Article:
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Cloud is showering 2 water drops from 1000 meters above the ground in 1 second difference.

Let be Gravitational acceleration = $10\frac{m}{s^2}$, and Air resistance is negligible.

What will be the Time difference between the drops when the first hits the ground, and what will be the distance between the drops when the first hits the ground ?

This is what I have done,

$x(t) = x(0) + v_{0}t + \frac{at^{2}}{2}$

$\rightarrow 0 = 1000 - 5t^{2} \rightarrow t = 10\sqrt{2}$ for the first drop

$\rightarrow 0 = 1000 - 5(t+1)^{2} \rightarrow t = 10\sqrt{2} -1$ for the second drop.

And then, The time diffrence is $1$ second.

Then, I can evaluate $x(10\sqrt{2} -1) = v_{0}t + \frac{at^{2}}{2}$, and find the distance between the drops is $136$ meters.

There is faster or better way to solve that ? Thanks.

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  • $\begingroup$ @DavidK Yes it is, Sorry. $\endgroup$ – Noam Mar 18 '16 at 13:30
  • $\begingroup$ You use the same symbol, $t$, for different things without explaining, which I found confusing. But to the nearest meter, $136$ meters is what I get too. $\endgroup$ – David K Mar 18 '16 at 13:34
  • $\begingroup$ So, What should I do ? $\endgroup$ – Noam Mar 18 '16 at 13:37
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The question shows you already found the correct numeric result. I would just suggest working on the presentation so that people reading your calculations do not misunderstand them. (Eventually you may also be solving problems that are complicated enough that even you will not be able to remember what you're doing unless you explain it carefully.)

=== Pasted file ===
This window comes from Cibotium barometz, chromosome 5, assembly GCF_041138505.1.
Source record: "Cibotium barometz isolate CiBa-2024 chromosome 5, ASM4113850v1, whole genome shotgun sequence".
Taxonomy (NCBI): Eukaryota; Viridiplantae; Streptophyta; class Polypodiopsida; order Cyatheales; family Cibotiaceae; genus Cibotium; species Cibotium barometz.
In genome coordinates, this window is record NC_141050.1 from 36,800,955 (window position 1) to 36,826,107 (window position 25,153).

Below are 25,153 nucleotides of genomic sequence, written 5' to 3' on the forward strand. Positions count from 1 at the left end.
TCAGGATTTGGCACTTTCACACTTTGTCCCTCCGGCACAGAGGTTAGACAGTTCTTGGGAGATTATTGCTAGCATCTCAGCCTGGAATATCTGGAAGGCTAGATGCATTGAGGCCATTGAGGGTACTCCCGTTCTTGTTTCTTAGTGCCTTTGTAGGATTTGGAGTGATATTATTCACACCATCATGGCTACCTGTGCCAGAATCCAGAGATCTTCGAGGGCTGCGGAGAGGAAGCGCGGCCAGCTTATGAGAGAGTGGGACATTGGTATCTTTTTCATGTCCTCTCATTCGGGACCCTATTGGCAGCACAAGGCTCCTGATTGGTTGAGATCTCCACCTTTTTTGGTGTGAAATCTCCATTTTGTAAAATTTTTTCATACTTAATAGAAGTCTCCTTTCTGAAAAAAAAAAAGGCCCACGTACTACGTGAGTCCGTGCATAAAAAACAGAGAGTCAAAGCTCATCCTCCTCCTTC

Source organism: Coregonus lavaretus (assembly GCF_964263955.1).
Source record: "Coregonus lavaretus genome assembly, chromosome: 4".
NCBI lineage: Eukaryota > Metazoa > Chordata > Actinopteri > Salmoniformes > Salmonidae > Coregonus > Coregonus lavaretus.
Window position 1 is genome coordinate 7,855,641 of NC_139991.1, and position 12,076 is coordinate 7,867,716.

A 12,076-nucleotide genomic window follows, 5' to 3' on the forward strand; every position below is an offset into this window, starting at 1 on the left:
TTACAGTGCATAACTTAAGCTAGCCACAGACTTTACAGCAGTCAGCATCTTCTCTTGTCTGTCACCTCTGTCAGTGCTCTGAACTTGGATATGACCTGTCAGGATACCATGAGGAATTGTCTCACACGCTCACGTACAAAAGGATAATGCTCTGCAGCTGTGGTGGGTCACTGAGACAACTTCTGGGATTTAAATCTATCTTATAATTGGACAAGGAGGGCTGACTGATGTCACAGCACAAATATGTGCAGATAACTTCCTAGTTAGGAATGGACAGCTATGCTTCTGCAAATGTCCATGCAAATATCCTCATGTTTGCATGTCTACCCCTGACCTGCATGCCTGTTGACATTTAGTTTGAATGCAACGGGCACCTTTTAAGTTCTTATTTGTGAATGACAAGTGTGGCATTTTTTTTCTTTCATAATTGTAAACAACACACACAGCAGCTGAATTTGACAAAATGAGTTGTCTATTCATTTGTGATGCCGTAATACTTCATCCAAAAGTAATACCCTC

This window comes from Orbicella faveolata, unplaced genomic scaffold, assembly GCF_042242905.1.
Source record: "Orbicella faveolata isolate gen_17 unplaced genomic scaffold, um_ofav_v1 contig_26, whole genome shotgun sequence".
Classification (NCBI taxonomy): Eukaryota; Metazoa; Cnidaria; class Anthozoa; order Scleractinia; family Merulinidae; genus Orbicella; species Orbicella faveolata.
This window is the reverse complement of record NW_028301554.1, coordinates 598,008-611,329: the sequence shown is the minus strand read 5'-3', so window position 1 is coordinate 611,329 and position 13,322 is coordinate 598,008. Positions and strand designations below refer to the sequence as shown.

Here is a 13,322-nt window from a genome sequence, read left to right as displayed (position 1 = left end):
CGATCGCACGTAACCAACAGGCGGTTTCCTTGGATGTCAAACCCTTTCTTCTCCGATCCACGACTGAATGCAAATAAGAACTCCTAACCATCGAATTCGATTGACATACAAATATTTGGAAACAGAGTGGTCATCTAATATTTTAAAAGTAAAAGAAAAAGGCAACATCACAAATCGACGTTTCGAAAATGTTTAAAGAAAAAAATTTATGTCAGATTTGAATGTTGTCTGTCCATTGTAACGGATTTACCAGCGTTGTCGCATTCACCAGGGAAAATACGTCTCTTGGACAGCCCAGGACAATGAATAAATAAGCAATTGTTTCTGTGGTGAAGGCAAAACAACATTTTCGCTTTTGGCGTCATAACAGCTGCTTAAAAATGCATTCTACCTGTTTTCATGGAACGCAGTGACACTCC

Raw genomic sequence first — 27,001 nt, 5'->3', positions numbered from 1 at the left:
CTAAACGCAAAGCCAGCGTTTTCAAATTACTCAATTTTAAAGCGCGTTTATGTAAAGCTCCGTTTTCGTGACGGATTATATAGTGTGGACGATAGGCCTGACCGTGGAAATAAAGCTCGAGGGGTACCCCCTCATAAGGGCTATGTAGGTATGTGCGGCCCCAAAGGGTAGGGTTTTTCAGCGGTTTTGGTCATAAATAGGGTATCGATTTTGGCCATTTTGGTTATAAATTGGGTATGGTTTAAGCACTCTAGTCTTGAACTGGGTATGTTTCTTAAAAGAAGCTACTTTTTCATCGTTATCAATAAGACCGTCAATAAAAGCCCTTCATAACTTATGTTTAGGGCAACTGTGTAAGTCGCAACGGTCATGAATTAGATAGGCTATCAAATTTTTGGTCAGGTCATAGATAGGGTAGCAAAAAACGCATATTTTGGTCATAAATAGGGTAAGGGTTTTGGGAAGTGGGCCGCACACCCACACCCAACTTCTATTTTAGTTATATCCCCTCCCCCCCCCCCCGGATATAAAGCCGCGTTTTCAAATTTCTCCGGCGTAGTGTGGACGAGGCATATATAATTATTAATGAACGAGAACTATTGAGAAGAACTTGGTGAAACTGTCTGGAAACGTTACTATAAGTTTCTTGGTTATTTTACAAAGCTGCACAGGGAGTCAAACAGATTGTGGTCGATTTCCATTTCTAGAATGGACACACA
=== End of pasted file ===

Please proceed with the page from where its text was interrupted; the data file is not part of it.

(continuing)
I would assign a different number or name to the time of each event. It often helps to choose a convenient event and measure all times relative to that event. So if the event is when the first drop starts falling, the first drop starts falling at $0$ seconds and the second drop starts falling at $1$ second. When you are first setting up the problem you have not yet calculated when the first drop hits the ground, so give that a name: you might say it happens at $t_1$ seconds. And you can say the second drop hits the ground at $t_2$ seconds.

So the first drop falls for a total of $t_1$ seconds, which gives a vertical distance of $$ 0=1000−5t_1^2.$$ From this is follows that $t_1 = 10\sqrt2$; this is really the same thing you already did, just giving a unique name to this time so it's clear which time we're talking about.

At time $t_1$, when the first drop hits the ground, the second drop has only been falling for $t_1 - 1$ seconds. So its height above the ground at that instant is $$1000 - 5(t_1 - 1)^2 = 1000 - 5(10\sqrt2 - 1)^2 \approx 136.$$